The Villa Charlotte Bronte is Riverdale’s iconic early co-op. Built in 1926 in the style of an Italian villa with 17 units, this extraordinary apartment house sits on a bluff overlooking the Hudson River.
The Villa Charlotte Bronte is a five minute walk to the Metro North commuter station and a 22 minute ride to Grand Central Station.
John J. McKelvey, a lawyer, writer and developer, built it in 1926 and advertised it in The New York Times for anyone whose “soul is hungry for the majesty of the river” — a fair description even today.
His architect, Robert W. Gardner, designed the Brontë’s 17 co-op apartments in two sections separated by a central courtyard, the individual apartments connected by walkways, freestanding stairs, stone arches and other details that make it seem all akimbo.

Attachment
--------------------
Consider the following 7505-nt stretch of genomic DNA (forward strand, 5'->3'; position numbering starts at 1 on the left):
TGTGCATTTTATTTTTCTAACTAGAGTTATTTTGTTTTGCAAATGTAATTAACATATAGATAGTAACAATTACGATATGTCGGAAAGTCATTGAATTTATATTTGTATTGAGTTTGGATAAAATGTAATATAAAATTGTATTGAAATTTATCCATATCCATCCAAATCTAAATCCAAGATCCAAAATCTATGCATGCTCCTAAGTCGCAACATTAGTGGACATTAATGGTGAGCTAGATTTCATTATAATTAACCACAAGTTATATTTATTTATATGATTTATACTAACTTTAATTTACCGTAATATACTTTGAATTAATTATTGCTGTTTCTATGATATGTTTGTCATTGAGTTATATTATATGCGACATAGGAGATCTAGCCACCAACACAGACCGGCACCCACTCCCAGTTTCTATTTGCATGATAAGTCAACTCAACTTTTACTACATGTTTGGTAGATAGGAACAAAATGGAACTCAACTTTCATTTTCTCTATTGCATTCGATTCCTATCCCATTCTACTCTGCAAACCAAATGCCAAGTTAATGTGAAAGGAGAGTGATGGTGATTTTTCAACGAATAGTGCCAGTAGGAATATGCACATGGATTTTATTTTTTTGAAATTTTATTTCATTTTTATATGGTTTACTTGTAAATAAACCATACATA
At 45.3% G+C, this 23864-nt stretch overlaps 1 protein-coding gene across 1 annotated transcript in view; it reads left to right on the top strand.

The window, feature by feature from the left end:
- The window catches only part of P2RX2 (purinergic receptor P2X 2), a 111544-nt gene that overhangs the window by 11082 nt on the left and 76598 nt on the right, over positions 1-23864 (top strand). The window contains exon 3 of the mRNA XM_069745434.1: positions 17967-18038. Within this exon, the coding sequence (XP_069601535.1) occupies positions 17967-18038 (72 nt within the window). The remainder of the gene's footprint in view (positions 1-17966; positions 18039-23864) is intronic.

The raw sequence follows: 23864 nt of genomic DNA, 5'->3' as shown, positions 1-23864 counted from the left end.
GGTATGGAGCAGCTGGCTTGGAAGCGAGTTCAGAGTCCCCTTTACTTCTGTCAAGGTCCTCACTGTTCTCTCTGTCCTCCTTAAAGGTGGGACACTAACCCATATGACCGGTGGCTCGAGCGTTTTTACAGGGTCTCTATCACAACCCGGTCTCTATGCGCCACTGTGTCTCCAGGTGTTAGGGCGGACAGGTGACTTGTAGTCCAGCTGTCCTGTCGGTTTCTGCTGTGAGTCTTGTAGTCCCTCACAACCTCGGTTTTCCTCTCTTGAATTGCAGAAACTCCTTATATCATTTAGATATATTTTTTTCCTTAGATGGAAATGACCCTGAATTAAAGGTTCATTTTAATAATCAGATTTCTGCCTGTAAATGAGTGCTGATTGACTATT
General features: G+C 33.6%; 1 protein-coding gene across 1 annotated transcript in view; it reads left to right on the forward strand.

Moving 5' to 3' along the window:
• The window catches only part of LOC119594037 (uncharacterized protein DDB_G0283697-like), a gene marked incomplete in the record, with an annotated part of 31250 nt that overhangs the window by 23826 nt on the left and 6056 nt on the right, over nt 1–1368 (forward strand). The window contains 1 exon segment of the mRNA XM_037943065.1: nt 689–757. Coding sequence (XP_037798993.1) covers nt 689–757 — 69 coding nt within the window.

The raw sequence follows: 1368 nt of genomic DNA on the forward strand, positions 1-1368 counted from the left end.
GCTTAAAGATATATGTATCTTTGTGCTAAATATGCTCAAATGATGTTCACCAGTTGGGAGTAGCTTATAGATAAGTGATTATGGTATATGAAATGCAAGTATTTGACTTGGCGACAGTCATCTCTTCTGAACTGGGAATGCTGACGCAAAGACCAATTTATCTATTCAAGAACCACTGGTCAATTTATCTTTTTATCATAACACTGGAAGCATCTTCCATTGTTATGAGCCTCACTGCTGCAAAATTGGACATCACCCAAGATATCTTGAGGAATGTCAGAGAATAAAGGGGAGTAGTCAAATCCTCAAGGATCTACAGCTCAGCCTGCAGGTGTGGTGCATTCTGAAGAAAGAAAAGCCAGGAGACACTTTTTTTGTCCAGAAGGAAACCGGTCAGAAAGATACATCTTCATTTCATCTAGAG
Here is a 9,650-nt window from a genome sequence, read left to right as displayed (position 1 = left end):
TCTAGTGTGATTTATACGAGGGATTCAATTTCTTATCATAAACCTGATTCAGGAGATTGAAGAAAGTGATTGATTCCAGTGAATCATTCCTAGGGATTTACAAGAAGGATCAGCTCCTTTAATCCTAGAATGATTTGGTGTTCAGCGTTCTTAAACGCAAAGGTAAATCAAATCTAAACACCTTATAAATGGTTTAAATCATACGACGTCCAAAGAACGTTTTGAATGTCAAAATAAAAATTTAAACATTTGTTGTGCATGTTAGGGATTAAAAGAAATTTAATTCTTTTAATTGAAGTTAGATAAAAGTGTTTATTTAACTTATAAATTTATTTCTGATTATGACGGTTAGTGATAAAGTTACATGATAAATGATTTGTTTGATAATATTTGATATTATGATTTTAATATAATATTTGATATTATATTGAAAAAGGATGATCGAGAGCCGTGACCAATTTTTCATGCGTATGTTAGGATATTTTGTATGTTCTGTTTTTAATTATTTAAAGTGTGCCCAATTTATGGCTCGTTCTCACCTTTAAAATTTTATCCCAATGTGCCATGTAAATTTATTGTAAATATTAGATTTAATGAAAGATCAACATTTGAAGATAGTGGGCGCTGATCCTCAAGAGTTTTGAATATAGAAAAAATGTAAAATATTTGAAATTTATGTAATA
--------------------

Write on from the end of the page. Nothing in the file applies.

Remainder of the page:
The two buildings are like a fantasy sand castle for the Amalfi coast designed by M. C. Escher. The exterior is artfully roughened stucco, with irregular brick, odd stones and bulbous roof tile in a tangle of orange, green, blue and red, as if by Antonio Gaudí. Each apartment has at least three exposures through steel casement windows, with a private entrance and a wood-burning fireplace. The Hudson River views range from sliver to sumptuous. The complex is surrounded by a network of walkways threaded through lush planted areas.